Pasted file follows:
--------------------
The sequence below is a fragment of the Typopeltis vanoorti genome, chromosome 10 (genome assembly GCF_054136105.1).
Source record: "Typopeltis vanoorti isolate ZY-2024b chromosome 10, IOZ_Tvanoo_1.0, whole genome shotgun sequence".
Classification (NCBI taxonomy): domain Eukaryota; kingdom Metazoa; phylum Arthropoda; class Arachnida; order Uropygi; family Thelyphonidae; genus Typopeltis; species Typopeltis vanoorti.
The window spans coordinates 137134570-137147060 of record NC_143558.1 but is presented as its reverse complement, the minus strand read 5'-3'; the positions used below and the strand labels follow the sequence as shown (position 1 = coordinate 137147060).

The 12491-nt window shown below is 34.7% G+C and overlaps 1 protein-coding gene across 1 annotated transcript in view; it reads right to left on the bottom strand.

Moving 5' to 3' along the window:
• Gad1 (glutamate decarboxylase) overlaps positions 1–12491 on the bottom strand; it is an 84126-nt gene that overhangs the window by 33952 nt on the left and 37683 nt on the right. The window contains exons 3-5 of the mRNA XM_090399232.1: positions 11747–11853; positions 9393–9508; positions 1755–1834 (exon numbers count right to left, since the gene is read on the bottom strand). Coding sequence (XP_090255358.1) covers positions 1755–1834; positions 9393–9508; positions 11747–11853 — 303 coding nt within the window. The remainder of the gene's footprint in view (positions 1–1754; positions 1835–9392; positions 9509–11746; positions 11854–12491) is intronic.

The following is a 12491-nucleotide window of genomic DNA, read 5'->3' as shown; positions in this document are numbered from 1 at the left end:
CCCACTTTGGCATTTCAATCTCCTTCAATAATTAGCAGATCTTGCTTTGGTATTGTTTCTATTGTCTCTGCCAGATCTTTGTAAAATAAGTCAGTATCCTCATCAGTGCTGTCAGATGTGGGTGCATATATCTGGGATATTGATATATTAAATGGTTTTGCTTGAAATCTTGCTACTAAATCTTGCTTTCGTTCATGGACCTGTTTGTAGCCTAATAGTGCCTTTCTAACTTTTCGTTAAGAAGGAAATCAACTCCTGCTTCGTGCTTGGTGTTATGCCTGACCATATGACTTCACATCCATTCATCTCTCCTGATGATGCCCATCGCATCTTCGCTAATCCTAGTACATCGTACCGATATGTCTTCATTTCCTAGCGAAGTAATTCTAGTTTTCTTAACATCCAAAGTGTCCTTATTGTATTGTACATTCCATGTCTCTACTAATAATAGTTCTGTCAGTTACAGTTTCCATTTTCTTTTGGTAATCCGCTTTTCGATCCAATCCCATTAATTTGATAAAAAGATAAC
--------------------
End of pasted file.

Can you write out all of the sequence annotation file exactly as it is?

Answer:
The sequence below is a fragment of the Typopeltis vanoorti genome, chromosome 10 (genome assembly GCF_054136105.1).
Source record: "Typopeltis vanoorti isolate ZY-2024b chromosome 10, IOZ_Tvanoo_1.0, whole genome shotgun sequence".
Classification (NCBI taxonomy): domain Eukaryota; kingdom Metazoa; phylum Arthropoda; class Arachnida; order Uropygi; family Thelyphonidae; genus Typopeltis; species Typopeltis vanoorti.
The window spans coordinates 137134570-137147060 of record NC_143558.1 but is presented as its reverse complement, the minus strand read 5'-3'; the positions used below and the strand labels follow the sequence as shown (position 1 = coordinate 137147060).

The 12491-nt window shown below is 34.7% G+C and overlaps 1 protein-coding gene across 1 annotated transcript in view; it reads right to left on the bottom strand.

Moving 5' to 3' along the window:
• Gad1 (glutamate decarboxylase) overlaps positions 1–12491 on the bottom strand; it is an 84126-nt gene that overhangs the window by 33952 nt on the left and 37683 nt on the right. The window contains exons 3-5 of the mRNA XM_090399232.1: positions 11747–11853; positions 9393–9508; positions 1755–1834 (exon numbers count right to left, since the gene is read on the bottom strand). Coding sequence (XP_090255358.1) covers positions 1755–1834; positions 9393–9508; positions 11747–11853 — 303 coding nt within the window. The remainder of the gene's footprint in view (positions 1–1754; positions 1835–9392; positions 9509–11746; positions 11854–12491) is intronic.

The following is a 12491-nucleotide window of genomic DNA, read 5'->3' as shown; positions in this document are numbered from 1 at the left end:
CCCACTTTGGCATTTCAATCTCCTTCAATAATTAGCAGATCTTGCTTTGGTATTGTTTCTATTGTCTCTGCCAGATCTTTGTAAAATAAGTCAGTATCCTCATCAGTGCTGTCAGATGTGGGTGCATATATCTGGGATATTGATATATTAAATGGTTTTGCTTGAAATCTTGCTACTAAATCTTGCTTTCGTTCATGGACCTGTTTGTAGCCTAATAGTGCCTTTCTAACTTTTCGTTAAGAAGGAAATCAACTCCTGCTTCGTGCTTGGTGTTATGCCTGACCATATGACTTCACATCCATTCATCTCTCCTGATGATGCCCATCGCATCTTCGCTAATCCTAGTACATCGTACCGATATGTCTTCATTTCCTAGCGAAGTAATTCTAGTTTTCTTAACATCCAAAGTGTCCTTATTGTATTGTACATTCCATGTCTCTACTAATAATAGTTCTGTCAGTTACAGTTTCCATTTTCTTTTGGTAATCCGCTTTTCGATCCAATCCCATTAATTTGATAAAAAGATAAC